Millions of Britons expect their pensions to be worth less than they expected when they took the policies out. And more than eight out of ten Britons contributing to a pension, some 16.7m people, expect a shortfall in the value of their policies when they retire.
If people’s worst fears are realised, pensioners will be £159bn worse off. The headline figure sounds dramatic but reflects a growing gulf in the actual value of pension plans against the projected value when they first took them out.
On average, according to research commissioned by Brewin Dolphin, people are expecting a 30% deficit in their pension pot. Despite widespread expectations of a pension shortfall, however, over a quarter (27%) of Britons contributing to a pension have never reviewed their pension arrangements.
This figure rises to nearly a third (32%) among women and appears to reflect widespread distrust of pensions advisers.
Brewin Dolphin’s study shows that while most people believe their pensions will not deliver the expected amount, some three quarters (73%) of those questioned said they will not consider talking to a professional adviser to review their pension arrangements.
Charlotte Black of Brewin Dolphin said: ‘This survey shows that most people are now resigned to the fact that their pensions will not deliver the returns they had originally expected. But worryingly, many of these are not taking any action to address the problem and are sleepwalking into disaster. Particularly worrying is the large number of 18-24 year olds who are pessimistic about their pension fund returns.’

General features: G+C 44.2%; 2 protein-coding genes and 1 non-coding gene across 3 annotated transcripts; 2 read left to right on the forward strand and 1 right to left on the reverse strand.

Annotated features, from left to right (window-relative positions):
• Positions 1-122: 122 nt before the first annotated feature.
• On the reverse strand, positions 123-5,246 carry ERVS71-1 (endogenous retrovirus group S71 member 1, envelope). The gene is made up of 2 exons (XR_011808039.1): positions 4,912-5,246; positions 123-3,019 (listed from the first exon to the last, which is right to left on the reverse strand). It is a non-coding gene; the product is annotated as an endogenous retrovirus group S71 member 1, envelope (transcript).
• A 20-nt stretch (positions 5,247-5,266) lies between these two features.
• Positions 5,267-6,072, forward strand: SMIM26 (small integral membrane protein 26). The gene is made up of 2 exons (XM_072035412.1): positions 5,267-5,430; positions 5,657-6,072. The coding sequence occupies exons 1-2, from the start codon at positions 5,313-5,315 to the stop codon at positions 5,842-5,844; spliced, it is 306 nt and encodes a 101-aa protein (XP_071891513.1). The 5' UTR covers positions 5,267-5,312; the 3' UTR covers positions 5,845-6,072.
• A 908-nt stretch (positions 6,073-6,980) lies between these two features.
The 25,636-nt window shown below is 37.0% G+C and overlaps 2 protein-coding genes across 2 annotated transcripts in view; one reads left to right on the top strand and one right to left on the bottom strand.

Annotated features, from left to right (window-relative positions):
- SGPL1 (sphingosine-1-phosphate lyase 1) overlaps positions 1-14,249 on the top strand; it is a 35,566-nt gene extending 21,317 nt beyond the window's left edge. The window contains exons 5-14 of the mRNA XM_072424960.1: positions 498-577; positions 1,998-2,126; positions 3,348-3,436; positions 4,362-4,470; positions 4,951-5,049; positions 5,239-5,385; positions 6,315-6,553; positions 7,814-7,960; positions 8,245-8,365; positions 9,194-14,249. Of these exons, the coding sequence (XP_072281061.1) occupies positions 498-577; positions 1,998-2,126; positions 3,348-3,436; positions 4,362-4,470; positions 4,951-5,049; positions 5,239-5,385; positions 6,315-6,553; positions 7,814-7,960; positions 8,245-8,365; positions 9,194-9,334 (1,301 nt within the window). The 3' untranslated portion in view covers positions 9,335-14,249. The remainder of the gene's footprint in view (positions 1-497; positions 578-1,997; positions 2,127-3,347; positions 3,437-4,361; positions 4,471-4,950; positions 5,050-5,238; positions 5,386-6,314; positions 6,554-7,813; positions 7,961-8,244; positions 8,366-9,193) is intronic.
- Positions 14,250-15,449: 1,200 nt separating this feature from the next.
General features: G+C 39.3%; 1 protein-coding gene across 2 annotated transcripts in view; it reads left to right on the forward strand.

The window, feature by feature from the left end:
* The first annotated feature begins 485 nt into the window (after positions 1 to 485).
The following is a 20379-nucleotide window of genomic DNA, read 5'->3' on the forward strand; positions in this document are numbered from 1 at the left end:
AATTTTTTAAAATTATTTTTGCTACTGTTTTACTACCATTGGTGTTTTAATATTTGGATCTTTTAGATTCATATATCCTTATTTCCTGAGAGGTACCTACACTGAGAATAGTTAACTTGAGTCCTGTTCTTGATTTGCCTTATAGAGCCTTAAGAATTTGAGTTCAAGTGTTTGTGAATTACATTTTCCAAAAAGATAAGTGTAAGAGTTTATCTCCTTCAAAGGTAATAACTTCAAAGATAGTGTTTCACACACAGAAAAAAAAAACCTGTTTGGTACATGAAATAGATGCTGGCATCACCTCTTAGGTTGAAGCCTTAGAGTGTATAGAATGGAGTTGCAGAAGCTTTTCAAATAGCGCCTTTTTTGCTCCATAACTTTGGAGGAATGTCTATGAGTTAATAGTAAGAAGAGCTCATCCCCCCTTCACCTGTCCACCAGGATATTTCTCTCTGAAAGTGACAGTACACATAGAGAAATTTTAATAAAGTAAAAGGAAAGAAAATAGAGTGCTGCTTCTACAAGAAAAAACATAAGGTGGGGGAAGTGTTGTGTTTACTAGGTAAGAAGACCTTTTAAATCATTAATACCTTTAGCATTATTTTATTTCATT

Brewin Dolphin’s research comes just months after it emerged that more than half Britain’s homeowners are relying on their property to help fund retirement as the pensions crisis escalates.
Figures from the Prudential showed that the average pension pot has a deficit of £70,000, which home owners will attempt to cover by downsizing to a smaller property when they retire.
The National Association of Pension Funds said late last year that nearly two thirds of public and private pension schemes claim they expect to encounter difficulties in meeting the cost of future payouts.
The NAPF survey found 71% of pension providers said the cost of maintaining a workplace pension had risen considerably over the past five years.
This article was first published on This Is Money on 6 July 2005.